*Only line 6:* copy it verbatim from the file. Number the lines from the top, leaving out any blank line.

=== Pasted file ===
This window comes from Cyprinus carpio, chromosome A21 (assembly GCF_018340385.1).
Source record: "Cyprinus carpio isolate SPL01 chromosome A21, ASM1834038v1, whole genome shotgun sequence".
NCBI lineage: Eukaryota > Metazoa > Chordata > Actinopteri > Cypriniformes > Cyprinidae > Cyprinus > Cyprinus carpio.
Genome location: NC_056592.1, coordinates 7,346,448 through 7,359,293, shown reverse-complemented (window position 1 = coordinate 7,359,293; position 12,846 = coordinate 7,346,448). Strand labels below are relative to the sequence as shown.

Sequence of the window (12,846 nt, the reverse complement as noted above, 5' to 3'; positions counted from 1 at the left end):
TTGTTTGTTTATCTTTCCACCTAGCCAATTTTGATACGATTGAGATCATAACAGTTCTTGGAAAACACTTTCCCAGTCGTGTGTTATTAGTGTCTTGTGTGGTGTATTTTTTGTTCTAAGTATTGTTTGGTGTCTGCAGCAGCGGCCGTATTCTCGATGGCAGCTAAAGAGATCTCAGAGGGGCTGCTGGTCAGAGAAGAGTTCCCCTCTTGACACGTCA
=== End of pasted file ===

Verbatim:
TTGTTTGTTTATCTTTCCACCTAGCCAATTTTGATACGATTGAGATCATAACAGTTCTTGGAAAACACTTTCCCAGTCGTGTGTTATTAGTGTCTTGTGTGGTGTATTTTTTGTTCTAAGTATTGTTTGGTGTCTGCAGCAGCGGCCGTATTCTCGATGGCAGCTAAAGAGATCTCAGAGGGGCTGCTGGTCAGAGAAGAGTTCCCCTCTTGACACGTCA